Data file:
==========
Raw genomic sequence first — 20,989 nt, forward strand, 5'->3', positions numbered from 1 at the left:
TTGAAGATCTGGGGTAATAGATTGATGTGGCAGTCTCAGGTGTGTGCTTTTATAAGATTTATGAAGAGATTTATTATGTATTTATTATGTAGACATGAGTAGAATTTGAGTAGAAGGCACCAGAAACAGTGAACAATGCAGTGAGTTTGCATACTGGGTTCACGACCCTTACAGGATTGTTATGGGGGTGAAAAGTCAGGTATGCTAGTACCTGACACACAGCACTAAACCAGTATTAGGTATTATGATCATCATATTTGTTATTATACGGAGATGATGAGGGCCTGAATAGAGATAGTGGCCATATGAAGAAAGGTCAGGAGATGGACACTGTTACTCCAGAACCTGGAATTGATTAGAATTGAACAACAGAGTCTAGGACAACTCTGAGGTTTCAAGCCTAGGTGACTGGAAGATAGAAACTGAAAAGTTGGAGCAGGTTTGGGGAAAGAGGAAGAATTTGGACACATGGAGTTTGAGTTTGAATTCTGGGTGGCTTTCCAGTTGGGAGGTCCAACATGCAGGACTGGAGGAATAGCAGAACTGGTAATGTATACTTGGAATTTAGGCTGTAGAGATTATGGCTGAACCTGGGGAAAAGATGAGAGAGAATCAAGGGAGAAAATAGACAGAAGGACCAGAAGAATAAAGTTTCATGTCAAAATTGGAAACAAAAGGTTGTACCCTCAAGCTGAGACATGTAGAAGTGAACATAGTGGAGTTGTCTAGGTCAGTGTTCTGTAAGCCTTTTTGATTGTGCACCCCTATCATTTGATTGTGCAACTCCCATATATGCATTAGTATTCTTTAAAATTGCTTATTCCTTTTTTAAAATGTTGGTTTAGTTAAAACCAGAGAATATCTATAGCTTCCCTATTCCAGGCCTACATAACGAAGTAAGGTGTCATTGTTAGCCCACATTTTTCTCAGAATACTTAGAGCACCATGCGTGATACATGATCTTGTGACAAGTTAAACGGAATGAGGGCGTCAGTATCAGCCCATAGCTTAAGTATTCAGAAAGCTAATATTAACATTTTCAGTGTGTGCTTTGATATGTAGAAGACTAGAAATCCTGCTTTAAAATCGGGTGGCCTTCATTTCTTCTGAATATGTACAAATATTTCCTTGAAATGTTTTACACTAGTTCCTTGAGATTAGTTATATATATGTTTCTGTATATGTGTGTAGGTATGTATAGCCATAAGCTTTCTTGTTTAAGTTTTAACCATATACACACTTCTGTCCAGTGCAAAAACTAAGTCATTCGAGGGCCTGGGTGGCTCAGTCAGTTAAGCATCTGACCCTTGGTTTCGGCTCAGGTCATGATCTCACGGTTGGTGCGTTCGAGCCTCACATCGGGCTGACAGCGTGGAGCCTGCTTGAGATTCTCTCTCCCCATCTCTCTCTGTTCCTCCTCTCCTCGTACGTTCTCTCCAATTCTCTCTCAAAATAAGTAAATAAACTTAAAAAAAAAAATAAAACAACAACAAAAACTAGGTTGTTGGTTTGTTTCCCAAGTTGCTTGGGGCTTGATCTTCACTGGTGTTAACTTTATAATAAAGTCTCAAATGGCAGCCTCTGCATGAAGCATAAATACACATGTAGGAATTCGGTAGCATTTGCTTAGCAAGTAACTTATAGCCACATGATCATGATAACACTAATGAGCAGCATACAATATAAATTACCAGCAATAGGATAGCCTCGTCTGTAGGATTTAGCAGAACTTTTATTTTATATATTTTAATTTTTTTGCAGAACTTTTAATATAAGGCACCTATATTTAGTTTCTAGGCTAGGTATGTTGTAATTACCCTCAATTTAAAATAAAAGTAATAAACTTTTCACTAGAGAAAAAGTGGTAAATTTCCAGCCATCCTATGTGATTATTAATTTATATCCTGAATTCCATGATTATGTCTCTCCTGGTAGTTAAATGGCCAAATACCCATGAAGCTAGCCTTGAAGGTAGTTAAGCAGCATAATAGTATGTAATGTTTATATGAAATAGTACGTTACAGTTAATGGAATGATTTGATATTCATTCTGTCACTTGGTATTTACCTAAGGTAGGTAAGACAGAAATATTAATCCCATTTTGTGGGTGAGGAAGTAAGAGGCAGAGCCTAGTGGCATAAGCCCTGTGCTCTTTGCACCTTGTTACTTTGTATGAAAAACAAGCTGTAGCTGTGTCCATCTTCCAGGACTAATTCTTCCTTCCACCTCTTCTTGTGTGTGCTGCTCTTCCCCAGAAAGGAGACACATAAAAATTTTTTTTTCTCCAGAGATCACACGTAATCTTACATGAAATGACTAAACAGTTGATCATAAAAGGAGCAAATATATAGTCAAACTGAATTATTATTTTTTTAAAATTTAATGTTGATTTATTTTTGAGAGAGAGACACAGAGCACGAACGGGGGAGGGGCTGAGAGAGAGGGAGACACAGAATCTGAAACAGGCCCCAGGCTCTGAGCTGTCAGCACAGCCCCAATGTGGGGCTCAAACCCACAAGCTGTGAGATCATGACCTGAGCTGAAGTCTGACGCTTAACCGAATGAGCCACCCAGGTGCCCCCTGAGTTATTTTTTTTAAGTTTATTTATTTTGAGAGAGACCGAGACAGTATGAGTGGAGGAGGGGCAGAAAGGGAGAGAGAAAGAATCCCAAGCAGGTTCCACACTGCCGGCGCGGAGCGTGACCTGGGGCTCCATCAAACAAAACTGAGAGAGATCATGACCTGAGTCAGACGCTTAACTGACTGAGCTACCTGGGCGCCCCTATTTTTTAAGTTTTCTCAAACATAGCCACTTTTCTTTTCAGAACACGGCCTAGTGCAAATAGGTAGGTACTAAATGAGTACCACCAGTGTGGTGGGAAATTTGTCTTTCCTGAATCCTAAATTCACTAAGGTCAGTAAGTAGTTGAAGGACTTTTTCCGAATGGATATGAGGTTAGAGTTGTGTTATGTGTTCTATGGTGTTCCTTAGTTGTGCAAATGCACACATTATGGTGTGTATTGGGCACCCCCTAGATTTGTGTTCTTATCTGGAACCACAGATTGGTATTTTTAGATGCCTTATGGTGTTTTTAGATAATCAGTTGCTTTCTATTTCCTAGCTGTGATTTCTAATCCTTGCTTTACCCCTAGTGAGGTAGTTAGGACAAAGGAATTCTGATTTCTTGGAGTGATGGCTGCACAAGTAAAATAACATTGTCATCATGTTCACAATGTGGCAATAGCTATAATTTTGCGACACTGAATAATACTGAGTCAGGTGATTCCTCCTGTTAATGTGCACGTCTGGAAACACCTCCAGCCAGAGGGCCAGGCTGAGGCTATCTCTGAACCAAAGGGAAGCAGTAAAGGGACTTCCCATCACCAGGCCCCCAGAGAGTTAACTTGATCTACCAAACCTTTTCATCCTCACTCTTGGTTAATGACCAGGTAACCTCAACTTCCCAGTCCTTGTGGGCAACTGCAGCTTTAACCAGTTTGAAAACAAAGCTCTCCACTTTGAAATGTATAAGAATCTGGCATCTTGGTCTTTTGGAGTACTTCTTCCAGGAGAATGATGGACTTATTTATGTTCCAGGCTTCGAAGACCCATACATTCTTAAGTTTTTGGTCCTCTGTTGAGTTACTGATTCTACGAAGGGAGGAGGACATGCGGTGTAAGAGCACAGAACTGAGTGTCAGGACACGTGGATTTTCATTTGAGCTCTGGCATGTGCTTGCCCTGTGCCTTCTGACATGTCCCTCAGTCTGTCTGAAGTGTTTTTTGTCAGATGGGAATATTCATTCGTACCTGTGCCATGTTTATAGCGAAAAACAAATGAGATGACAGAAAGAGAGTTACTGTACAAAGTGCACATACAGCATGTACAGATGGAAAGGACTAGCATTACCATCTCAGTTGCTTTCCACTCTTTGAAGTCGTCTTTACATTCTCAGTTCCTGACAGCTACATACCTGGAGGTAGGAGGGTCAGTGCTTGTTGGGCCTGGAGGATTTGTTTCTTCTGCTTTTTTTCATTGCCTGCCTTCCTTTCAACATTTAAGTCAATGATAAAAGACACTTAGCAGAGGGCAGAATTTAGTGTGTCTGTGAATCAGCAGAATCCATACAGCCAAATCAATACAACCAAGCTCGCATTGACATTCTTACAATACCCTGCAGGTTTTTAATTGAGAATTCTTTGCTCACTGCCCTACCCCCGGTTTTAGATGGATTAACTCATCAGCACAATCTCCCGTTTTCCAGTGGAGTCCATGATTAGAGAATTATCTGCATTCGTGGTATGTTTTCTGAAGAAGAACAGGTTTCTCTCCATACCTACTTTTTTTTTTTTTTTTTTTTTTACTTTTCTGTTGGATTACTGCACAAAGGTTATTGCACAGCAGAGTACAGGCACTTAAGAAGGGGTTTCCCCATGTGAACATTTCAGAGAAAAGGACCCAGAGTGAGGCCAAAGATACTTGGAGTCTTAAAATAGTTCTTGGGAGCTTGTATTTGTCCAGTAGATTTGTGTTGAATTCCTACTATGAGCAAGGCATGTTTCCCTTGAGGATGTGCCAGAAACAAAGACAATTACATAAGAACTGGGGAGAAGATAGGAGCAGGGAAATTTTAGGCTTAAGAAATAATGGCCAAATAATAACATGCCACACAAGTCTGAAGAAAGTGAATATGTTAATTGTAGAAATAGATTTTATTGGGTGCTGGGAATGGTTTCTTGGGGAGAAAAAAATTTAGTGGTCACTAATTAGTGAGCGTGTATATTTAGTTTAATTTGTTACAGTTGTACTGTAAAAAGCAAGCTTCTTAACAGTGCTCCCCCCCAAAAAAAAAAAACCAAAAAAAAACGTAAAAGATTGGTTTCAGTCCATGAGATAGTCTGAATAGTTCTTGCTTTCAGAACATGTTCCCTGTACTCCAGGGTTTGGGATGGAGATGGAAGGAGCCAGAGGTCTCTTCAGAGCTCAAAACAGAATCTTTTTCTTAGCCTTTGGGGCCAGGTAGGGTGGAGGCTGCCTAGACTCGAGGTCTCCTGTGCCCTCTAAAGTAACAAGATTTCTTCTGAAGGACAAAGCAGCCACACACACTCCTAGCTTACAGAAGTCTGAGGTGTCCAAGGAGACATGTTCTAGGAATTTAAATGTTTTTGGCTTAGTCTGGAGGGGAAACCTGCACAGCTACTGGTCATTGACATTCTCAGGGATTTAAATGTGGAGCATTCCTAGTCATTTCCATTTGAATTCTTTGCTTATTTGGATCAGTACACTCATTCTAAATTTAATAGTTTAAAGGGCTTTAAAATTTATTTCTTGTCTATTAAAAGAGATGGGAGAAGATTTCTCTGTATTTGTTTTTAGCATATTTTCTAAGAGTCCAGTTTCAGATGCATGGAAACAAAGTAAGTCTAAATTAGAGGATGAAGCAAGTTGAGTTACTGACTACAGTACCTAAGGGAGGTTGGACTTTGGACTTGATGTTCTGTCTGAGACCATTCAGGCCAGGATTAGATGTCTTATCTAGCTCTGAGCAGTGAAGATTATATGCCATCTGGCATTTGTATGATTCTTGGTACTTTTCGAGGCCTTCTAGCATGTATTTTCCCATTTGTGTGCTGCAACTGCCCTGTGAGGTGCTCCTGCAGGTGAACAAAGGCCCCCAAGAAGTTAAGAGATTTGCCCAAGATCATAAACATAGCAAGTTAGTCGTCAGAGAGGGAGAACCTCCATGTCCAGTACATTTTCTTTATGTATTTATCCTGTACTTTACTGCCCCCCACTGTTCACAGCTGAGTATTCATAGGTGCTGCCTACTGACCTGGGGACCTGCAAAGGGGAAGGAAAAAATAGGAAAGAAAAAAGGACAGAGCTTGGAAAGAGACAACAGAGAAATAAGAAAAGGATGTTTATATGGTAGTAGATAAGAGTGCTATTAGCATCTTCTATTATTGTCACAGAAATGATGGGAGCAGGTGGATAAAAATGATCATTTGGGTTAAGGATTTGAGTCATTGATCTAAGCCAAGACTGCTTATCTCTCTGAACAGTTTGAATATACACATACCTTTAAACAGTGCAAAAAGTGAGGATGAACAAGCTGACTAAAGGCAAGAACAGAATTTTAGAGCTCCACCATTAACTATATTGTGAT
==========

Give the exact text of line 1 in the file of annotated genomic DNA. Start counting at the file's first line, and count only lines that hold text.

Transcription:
Raw genomic sequence first — 20,989 nt, forward strand, 5'->3', positions numbered from 1 at the left: